Everyone loves receiving accolades for things they do. From the sticker star on our homework to the badges earned in Scouts, children learn to enjoy being rewarded. As adults, we earn a raise on our paycheck, get a pat on the back, receive a thank you card … all for a job well done.
In elementary school, I decided to be a writer, not realizing at the time that this also was God’s calling for me. Before that, I’d already had formed a habit of doing my best in school to see those A’s on my papers and report cards. I tried hard to make sure every essay or story I wrote received a 100%.
But better than that were the notes from the teachers. I thrived on those notes: “Well written! Great story!” I loved those accolades.
Then, I became an adult. When I worked fulltime, my work ethics, a gift from my parents and grandparents, helped me get a good reputation and earned the right of positive recommendations when I moved to different job.
But my writing was another story. Some writers adore seeing their name on a published book. (No book published yet.) Some enjoy getting enough income to buy another book on “how to make money with your writing.” (Been there, done that, bought the book.) And most writers like to hear how their writing affected their readers. (With my devotions in Guideposts, I’m beginning to.) Accolades drip in.
But I’ve found another accolade that outshines all the others for me. I often write books for gifts. I write board books (and have our daughter Holly illustrate them) to give as baby shower gifts. I create 30-day devotionals to give at Christmas. When our daughter Faith turned one, I began writing a book every year for her birthday … from picture books to an American Girl type series of chapter books. (Disclaimer: yes, Faith, I know you’re still waiting for the last couple.)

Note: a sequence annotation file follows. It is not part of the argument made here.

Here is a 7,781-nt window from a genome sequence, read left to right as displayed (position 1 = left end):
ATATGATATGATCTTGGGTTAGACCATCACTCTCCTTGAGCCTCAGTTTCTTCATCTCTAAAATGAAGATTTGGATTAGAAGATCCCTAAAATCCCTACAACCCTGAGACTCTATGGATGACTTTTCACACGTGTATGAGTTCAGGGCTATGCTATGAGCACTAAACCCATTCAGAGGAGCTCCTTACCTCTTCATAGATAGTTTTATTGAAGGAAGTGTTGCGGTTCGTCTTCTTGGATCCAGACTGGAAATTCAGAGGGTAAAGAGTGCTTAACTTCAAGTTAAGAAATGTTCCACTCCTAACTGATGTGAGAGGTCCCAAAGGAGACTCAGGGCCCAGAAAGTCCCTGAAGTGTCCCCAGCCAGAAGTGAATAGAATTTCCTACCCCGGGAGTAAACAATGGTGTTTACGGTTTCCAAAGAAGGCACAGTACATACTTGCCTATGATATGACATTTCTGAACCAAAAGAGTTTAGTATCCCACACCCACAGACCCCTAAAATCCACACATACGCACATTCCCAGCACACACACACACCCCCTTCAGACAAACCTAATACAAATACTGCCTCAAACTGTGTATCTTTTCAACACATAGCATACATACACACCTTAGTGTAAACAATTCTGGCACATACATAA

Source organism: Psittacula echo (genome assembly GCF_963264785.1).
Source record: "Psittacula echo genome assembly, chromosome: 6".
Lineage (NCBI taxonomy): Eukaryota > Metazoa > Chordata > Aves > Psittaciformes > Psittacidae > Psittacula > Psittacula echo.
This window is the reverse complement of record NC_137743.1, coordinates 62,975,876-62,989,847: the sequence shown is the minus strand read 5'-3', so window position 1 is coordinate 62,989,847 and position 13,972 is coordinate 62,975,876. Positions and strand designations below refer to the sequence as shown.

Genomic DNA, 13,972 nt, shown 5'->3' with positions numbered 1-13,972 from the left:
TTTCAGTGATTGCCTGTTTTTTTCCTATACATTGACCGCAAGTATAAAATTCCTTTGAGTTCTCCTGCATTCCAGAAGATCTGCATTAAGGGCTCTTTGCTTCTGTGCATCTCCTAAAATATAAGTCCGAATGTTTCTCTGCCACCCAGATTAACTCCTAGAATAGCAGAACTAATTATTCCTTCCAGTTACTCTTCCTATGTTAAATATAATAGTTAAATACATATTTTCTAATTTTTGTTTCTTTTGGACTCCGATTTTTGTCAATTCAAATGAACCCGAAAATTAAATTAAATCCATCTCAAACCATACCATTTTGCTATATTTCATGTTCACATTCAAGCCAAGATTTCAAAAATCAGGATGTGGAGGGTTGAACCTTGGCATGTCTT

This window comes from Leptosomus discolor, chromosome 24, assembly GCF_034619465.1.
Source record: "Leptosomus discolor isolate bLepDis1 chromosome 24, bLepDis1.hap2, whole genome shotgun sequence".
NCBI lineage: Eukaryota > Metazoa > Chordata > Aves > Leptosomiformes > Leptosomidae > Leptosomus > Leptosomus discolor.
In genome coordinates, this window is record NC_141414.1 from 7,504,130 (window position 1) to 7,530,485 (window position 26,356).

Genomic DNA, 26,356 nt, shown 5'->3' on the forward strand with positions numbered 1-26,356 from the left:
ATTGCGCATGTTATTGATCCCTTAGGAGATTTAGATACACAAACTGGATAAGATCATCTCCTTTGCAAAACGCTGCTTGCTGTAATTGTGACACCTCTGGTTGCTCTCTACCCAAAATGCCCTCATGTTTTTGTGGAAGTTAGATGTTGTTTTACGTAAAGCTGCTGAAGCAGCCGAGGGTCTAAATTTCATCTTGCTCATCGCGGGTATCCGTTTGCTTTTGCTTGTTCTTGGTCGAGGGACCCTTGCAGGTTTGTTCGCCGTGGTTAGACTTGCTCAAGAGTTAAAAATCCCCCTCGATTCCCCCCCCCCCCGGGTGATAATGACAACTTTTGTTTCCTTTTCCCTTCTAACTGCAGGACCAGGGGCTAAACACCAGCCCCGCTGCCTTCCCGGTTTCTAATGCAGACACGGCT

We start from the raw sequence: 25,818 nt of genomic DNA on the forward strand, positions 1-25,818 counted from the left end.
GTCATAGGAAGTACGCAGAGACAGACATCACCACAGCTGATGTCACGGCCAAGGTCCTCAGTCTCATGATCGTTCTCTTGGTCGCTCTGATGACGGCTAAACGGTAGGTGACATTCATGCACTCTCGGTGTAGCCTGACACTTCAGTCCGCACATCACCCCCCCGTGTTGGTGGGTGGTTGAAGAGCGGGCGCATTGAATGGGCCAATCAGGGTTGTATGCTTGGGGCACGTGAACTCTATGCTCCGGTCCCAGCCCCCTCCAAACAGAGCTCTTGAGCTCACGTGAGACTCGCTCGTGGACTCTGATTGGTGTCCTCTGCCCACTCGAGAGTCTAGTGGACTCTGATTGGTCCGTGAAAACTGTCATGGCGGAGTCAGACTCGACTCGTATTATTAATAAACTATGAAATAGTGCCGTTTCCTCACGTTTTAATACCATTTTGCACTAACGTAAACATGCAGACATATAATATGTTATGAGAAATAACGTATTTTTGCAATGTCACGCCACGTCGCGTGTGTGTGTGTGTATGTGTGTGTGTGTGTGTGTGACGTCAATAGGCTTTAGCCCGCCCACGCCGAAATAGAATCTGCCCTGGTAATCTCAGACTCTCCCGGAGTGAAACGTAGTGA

And then, we had grandchildren! I’d planned on doing as I did for Faith, beginning on each one’s first birthday, but unfortunately, that’s not the case. However, I have written some of them books, and those are the ones which have brought me the accolades that no other awards or honors will ever equal.
For our toddler granddaughter, I wrote a series of tiny board books about trees, something she and her grandma both love. Whenever I visited their home, she’d grab one and climb on my lap. “Read!” And I’d read. “Read ‘gain!” And I’d read again … and again … and again. Those little books became as well-worn as my childhood copy of Big Red. There’s no better praise than “Read ‘gain, Grandma!”
And recently … well, let’s just say no writer has ever received a finer accolade than I got when our grandson invited me to join his play acting and gave himself the name “Peter,” me the name “Kelly,” and his brother the name “Jeff.” To you, those are just names out of the imagination of a six-year-old boy. But to this writer-grandma, those names brought a special joy to my heart.
“Why?” you might ask. Well, for the boys’ recent birthdays, I wrote them the first of a chapter book series based on a game we’ve played in their yard in which we jump through a “trap door stone” into various lands. Their favorite? Dinosaur Valley! And the title of the book series? The Trap Door Adventures. The first book, Adventure Awaits, takes place in Dinosaur Valley, where three cousins—Kelly, Jeff, and Peter—landed when they jumped through the trap door they found in their yard.